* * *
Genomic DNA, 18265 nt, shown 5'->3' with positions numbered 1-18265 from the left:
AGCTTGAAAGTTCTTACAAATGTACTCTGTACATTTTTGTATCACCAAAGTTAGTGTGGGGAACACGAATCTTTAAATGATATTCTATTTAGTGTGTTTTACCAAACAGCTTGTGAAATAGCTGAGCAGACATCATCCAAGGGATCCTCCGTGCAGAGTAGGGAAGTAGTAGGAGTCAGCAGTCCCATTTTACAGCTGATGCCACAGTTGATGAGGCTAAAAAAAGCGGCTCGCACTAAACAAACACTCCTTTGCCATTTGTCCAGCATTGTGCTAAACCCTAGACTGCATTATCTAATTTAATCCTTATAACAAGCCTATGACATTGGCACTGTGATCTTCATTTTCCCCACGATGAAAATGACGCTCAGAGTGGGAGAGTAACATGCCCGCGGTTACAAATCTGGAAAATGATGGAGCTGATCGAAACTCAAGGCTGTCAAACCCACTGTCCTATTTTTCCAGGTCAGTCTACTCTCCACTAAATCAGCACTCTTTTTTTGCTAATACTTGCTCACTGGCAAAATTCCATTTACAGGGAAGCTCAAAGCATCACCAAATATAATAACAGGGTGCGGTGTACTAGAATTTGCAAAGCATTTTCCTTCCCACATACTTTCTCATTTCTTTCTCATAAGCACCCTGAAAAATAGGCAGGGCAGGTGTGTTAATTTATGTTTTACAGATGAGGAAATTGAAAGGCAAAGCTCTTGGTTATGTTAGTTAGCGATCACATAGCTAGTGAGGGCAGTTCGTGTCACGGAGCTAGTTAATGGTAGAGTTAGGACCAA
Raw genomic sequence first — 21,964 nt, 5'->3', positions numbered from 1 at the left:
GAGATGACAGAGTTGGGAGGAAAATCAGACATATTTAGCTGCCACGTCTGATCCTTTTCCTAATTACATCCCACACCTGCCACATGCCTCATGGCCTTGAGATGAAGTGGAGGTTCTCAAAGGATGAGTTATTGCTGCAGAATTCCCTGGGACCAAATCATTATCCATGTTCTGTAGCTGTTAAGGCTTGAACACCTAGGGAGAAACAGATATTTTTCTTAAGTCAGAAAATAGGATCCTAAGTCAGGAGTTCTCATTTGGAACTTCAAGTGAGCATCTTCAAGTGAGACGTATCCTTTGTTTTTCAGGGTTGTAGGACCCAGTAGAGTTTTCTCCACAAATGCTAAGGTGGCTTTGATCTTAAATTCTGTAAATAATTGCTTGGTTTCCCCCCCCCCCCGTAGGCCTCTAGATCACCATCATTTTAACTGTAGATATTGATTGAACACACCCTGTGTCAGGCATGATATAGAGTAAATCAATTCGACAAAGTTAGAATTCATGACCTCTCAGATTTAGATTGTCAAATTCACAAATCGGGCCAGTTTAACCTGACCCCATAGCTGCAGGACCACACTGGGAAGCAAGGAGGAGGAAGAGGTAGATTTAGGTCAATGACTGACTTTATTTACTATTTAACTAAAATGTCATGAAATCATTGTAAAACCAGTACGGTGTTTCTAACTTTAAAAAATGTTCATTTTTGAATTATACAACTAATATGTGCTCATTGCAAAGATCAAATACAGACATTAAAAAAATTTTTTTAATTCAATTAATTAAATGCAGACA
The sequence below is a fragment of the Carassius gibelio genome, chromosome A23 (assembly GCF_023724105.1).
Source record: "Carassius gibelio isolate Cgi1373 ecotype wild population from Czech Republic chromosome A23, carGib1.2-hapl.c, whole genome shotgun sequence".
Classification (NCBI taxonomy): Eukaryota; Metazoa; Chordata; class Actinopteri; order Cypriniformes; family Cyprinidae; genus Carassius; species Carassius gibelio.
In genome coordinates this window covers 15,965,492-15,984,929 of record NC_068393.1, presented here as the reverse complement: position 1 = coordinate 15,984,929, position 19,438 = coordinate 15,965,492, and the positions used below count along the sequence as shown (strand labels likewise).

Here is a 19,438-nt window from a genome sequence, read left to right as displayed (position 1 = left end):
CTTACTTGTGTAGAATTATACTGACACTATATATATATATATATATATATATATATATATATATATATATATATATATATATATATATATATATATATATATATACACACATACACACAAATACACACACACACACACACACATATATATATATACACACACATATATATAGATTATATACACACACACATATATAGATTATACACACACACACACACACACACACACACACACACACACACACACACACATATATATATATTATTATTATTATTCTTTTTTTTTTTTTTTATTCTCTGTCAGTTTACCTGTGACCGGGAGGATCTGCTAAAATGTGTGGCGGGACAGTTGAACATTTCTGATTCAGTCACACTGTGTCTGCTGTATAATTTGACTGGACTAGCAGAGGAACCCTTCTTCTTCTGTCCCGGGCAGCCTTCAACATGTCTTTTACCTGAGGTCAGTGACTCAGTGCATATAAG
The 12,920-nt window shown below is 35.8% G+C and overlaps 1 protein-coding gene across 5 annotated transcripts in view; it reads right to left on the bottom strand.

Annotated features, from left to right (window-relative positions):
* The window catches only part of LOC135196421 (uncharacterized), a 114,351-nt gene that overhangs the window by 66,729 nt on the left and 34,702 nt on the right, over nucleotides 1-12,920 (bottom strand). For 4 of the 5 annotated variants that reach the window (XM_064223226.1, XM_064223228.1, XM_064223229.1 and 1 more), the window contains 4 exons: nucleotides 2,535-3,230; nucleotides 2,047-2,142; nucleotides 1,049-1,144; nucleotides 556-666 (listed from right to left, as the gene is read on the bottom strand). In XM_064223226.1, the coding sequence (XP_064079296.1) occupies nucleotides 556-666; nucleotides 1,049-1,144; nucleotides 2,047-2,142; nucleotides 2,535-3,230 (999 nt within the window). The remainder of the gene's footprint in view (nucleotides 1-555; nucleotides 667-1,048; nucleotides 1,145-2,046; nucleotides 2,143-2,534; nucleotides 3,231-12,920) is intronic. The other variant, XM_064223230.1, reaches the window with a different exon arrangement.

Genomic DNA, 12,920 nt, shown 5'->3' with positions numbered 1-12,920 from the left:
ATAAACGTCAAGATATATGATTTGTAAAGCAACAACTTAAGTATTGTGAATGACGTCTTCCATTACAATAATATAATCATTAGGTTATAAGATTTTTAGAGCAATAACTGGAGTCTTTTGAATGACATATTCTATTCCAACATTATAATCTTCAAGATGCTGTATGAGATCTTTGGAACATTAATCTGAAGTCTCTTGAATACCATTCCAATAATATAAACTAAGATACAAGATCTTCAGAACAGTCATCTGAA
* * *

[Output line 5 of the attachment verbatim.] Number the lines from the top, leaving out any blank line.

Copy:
The sequence below is a fragment of the Carassius gibelio genome, chromosome A23 (assembly GCF_023724105.1).